70      The Court of Justice has also held that the exception relating to the protection of court proceedings meant that such protection was necessary to ensure observance of the principles of equality of arms and the sound administration of justice. Access to documents by one party could well upset the vital balance between the parties to a dispute — the state of balance which is at the basis of the principle of equality of arms — since only the institution concerned by an application for access to its documents, and not all the parties to the proceedings, would be bound by the obligation of disclosure (judgment of 21 September 2010, Sweden and Others v API and Commission, C‑514/07 P, C‑528/07 P and C‑532/07 P, EU:C:2010:541, paragraphs 85 to 87).

71      It is inter alia for this reason that, in dealing with cases relating to access to preliminary views put together by an institution in connection with the drafting of a legislative proposal, the Court has considered that, notwithstanding what it held in its judgment of 6 July 2006, Franchet and Byk v Commission (T‑391/03 and T‑70/04, EU:T:2006:190, paragraphs 88 to 91 and the case-law cited), the case-law referred to in the preceding paragraph of this judgment did not rule out the possibility that documents other than pleadings and documents exchanged with the Legal Service of an institution specifically in connection with pending proceedings might come within the scope of the exception relating to the protection of court proceedings. In that regard, emphasising that the principle of equality of arms and the sound administration of justice were at the heart of the protection provided for in the second indent of Article 4(2) of Regulation No 1049/2001, the Court considered that the need to ensure equality of arms before a court justifies the protection not only of documents drawn up solely for the purposes of specific court proceedings, such as pleadings, but also of documents whose disclosure is liable, in the context of specific proceedings, to compromise that equality, which is a corollary of the very concept of a fair trial (judgments of 15 September 2016, Philip Morris v Commission, T‑796/14, EU:T:2016:483, paragraph 88, and of 15 September 2016, Philip Morris v Commission, T‑18/15, not published, EU:T:2016:487, paragraph 64).

72      In those two cases, although those documents have not been drawn up in the context of specific court proceedings, the integrity of the court proceedings concerned and the equality of arms between the parties could have been seriously compromised if parties were to benefit from privileged access to internal information belonging to the other party and closely connected to the legal aspects of pending or potential but imminent proceedings (judgments of 15 September 2016, Philip Morris v Commission, T‑796/14, EU:T:2016:483, paragraph 90, and of 15 September 2016, Philip Morris v Commission, T‑18/15, not published, EU:T:2016:487, paragraph 65).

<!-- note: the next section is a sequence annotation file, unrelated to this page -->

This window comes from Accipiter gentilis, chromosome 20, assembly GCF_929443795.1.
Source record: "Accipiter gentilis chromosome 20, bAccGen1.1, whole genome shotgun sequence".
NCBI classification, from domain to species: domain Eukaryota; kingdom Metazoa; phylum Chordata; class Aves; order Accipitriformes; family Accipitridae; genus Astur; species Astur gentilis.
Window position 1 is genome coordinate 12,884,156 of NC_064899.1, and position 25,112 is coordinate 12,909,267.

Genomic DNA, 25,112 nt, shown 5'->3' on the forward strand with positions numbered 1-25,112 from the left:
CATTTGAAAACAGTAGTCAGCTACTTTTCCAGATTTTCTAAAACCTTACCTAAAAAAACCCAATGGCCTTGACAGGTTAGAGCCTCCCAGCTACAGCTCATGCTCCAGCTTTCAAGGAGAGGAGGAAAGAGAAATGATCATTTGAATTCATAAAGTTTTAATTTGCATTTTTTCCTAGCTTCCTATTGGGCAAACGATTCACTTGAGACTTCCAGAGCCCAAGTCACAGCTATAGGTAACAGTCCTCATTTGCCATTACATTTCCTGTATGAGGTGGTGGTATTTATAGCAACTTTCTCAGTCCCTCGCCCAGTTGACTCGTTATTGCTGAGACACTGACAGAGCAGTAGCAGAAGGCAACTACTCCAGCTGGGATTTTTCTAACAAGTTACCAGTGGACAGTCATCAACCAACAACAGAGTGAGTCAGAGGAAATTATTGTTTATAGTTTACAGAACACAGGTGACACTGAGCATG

73      However, in order for the exception to apply, it is necessary that the requested documents, at the time of adoption of the decision refusing access to those documents, should have a relevant link either with a dispute pending before the Courts of the European Union, in respect of which the institution concerned is invoking that exception, or with proceedings pending before a national court, on condition that they raise a question of interpretation or validity of an act of EU law so that, having regard to the context of the case, a reference for a preliminary ruling appears particularly likely (judgments of 15 September 2016, Philip Morris v Commission, T‑796/14, EU:T:2016:483, paragraphs 88 and 89, and of 15 September 2016, Philip Morris v Commission, T‑18/15, not published, EU:T:2016:487, paragraph 64).

74      It is in the light of those considerations from the Court’s case-law that the first part of the second plea must be examined, it being noted that, contrary to the applicant’s assertions, the detailed case-law relating to the exception referred to in the second indent of Article 4(2) of Regulation No 1049/2001, as recapitulated previously and as results from the judgments of 15 September 2016, Philip Morris v Commission (T‑796/14, EU:T:2016:483), and of 15 September 2016, Philip Morris v Commission (T‑18/15, not published, EU:T:2016:487), is not derived from a broad interpretation of that exception that would have run counter to the Court of Justice’s case-law which, incidentally, has not to date had to address such a question directly.

75      In the present case, it is clear that the documents at issue were not drawn up specifically in connection with pending court proceedings.